Spectator Sports: Thoughts on New Spectator Facilities

I attended the national water polo championships at UC Berkeley’s Spieker Aquatics Center in 2011 and at Stanford’s Avery Aquatic Center in 2013. I like to see how colleges and universities are actually using their facilities and managing big events, because it helps feed our design thinking. And watching big water polo events like these are particularly revealing, because very few swim facilities in the country are designed to host large-scale national events.

Spieker Aquatics, which opened in 2009 and was part of the historic Harmon Gymnasium and Swimming Pool complex, has seating for 800 people, with room to accommodate an additional 1,700 temporary seats. I’ve been there before to attend dual meets, in which two teams compete against each other, and see practice sessions, but nothing like the national championship. Spieker is primarily a venue for training and is not designed for large numbers of spectators.

Mike Huff, the assistant athletics director for facilities management, and his team at Cal were able to transform this facility into a spectator venue within a handful of days. They trucked in seating for an additional thousand spectators and created comfortable places for event officials, press, and concessions. The transformation felt seamless and looked natural. I was reminded how much the event makes the venue, rather than the other way around.

What architects tend to design—the permanent architecture—addresses the needs of the competitors and the spectators. We aim to make sure that the event feels intimate for the people watching it. In order to build electricity and fill the competitors with energy, it’s important for a lot of fans to be right there on the deck, close to the swimmers. Design ingenuity is required so the facilities can grow and shrink without the change being very noticeable.

That’s particularly challenging with large venues. The Avery Aquatics Center we designed at Stanford University is an example. We renovated and expanded an existing pool complex so it could accommodate water polo events as well as night-time events. It can handle Olympic training and seat 2,400 people for big events. When the university hosts nighttime water polo games, the place is packed. The horseshoe design, which puts spectators on both sides of the pool, helps keep the energy high. Student athletes thrive on the crowds cheering.

But much of the time, Avery Aquatics Center is just used for practice. So we worked to design everything—the lighting, the shade structures, the seating—to keep a sense of intimacy so it doesn’t feel cavernous and empty for everyday use. This is accomplished by providing the appropriate number of seats for conference dual meets and matches, as opposed to providing permanent fixed seating for a national or international event, which may take place once every three to five years and require an additional 1,000 seats. For such an event, the complex can “flex-up” to include additional temporary seats, similar to the way Spieker Aquatics Center does.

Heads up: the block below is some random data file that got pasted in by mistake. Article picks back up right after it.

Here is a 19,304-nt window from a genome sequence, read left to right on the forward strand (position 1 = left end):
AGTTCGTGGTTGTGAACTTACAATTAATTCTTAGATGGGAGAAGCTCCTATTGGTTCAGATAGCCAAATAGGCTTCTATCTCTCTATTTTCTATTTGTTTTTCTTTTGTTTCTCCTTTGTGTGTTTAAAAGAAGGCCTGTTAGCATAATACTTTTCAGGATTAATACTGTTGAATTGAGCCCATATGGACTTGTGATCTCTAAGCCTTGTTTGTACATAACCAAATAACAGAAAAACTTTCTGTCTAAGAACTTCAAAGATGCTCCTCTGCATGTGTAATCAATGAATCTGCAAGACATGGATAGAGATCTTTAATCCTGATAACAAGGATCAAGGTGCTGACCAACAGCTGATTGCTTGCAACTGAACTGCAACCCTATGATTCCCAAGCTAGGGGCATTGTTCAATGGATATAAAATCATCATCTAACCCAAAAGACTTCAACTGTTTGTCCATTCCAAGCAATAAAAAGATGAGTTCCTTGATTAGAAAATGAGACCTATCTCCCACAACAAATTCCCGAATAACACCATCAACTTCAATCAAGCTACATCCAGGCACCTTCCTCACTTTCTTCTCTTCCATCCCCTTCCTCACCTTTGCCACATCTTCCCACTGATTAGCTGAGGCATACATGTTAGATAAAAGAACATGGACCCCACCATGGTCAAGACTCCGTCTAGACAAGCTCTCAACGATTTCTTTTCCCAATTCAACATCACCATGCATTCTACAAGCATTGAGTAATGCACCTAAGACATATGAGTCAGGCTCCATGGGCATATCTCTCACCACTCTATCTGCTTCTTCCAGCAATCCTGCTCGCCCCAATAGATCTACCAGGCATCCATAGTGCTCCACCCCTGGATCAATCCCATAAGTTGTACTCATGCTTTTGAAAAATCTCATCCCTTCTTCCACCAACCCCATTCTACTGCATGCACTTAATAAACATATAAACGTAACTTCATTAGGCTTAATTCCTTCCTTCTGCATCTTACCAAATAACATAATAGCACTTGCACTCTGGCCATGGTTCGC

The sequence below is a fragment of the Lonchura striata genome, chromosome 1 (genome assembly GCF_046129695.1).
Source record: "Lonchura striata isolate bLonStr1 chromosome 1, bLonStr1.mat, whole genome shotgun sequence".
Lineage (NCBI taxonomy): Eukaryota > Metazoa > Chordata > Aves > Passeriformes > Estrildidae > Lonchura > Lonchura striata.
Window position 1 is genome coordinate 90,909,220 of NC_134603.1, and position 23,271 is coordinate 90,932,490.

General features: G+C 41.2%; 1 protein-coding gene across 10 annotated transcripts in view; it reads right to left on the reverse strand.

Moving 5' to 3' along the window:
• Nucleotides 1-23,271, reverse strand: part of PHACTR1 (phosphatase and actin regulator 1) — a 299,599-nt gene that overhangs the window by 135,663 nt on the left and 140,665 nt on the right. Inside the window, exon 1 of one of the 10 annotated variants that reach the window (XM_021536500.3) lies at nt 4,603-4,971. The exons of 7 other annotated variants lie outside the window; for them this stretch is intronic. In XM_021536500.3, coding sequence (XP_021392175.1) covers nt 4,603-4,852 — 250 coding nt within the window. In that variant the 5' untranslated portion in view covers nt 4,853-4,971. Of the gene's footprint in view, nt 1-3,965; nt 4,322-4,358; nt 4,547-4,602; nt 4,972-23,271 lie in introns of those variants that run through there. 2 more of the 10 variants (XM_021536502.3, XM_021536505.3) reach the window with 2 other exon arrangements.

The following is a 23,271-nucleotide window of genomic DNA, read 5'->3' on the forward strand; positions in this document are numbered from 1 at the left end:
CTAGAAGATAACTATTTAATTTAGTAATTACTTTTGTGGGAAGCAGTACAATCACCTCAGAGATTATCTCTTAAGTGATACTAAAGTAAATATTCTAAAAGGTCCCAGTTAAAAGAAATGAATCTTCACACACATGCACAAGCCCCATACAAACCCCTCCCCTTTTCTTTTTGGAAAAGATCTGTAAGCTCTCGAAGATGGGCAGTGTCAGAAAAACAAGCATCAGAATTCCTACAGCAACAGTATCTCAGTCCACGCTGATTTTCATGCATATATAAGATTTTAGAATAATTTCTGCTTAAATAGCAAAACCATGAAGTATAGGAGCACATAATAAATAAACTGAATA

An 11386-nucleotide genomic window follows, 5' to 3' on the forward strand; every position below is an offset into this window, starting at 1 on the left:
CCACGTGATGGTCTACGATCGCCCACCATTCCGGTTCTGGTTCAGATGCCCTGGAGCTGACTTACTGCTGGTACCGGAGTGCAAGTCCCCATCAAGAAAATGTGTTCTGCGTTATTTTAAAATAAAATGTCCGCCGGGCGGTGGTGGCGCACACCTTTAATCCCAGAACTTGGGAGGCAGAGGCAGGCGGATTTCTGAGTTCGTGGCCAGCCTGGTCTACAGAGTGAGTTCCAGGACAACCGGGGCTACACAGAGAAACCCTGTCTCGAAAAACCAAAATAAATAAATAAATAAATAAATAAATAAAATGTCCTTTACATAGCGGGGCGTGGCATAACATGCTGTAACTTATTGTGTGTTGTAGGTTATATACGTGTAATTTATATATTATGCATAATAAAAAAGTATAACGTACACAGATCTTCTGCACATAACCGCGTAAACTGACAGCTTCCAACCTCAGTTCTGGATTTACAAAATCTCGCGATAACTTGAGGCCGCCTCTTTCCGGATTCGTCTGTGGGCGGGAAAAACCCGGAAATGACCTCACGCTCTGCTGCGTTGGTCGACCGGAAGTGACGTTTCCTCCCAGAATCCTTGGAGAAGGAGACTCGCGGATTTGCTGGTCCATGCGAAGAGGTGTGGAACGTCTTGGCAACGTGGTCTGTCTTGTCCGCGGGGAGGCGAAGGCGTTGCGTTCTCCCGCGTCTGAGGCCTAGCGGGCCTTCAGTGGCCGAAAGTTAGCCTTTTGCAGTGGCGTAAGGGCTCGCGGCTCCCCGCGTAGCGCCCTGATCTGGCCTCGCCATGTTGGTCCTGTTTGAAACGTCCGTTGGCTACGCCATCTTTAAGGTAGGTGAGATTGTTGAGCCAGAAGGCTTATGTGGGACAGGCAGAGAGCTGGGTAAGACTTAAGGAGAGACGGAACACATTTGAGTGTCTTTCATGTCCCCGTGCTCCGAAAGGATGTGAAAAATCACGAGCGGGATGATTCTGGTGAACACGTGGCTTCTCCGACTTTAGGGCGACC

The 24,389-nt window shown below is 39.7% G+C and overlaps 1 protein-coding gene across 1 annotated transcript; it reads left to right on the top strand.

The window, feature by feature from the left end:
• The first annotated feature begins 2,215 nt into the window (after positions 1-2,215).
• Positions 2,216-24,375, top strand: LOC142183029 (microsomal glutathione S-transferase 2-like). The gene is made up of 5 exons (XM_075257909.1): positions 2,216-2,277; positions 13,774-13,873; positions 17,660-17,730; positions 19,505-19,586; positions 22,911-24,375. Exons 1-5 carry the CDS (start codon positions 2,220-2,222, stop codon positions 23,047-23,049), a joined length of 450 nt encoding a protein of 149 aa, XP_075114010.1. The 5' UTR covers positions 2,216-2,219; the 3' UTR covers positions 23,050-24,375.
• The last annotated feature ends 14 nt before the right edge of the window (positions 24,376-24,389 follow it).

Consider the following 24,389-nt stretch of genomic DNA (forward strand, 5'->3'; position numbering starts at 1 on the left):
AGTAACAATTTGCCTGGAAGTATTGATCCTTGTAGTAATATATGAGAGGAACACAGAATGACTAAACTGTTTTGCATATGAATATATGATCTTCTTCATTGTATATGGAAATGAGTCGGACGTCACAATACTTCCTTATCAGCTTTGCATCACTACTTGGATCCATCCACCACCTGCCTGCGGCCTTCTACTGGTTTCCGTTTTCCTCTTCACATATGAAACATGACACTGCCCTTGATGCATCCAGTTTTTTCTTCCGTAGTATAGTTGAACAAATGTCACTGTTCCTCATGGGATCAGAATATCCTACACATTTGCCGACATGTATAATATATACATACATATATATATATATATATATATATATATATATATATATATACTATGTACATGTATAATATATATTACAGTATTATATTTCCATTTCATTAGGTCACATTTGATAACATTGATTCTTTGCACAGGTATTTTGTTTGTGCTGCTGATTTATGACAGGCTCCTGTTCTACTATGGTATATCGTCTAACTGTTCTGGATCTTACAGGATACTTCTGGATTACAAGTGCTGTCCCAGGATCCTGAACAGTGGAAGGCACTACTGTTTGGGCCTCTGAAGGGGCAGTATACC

We’re currently working with university and athletics administrators at the University of Southern California (USC) in Los Angeles on renovating and expanding their campus aquatics venue, the McDonald’s Olympic Swim Stadium. We’re adding stadium seating, student athlete amenities, coach offices, extensive dryland training zones, and multipurpose space for USC Recreational Sports. We are taking what are essentially two existing competition pools and building a competition venue around them. The facility will house events ranging from 700 to 2,500 fans.

These facilities are a key part of the recruitment of student athletes from across the nation and the globe. The facilities need to equal the quality of the coaching as well as the reputation of the university.

The front door of the new stadium has a prominent frontage on McClintock Avenue, one of the main north/south pedestrian routes that crosses the USC campus. McClintock Avenue connects multiple intercollegiate athletic venues throughout the campus, including the football practice facility, Loker Track Stadium, Dedeaux Baseball Stadium, and the nearly completed John McKay Center for Intercollegiate Athletics.

The dominant architectural aesthetic at USC is Romanesque, as interpreted throughout the 20th and 21st centuries. These forms provide cues that can be translated into a contemporary design. The buildings focused on McClintock will relate more directly to the existing architectural fabric, while the internal program areas are more modern. While the new USC intercollegiate aquatics facility is state of the art, it was important to be both contextual and respectful of the campus’s rich design vocabulary.

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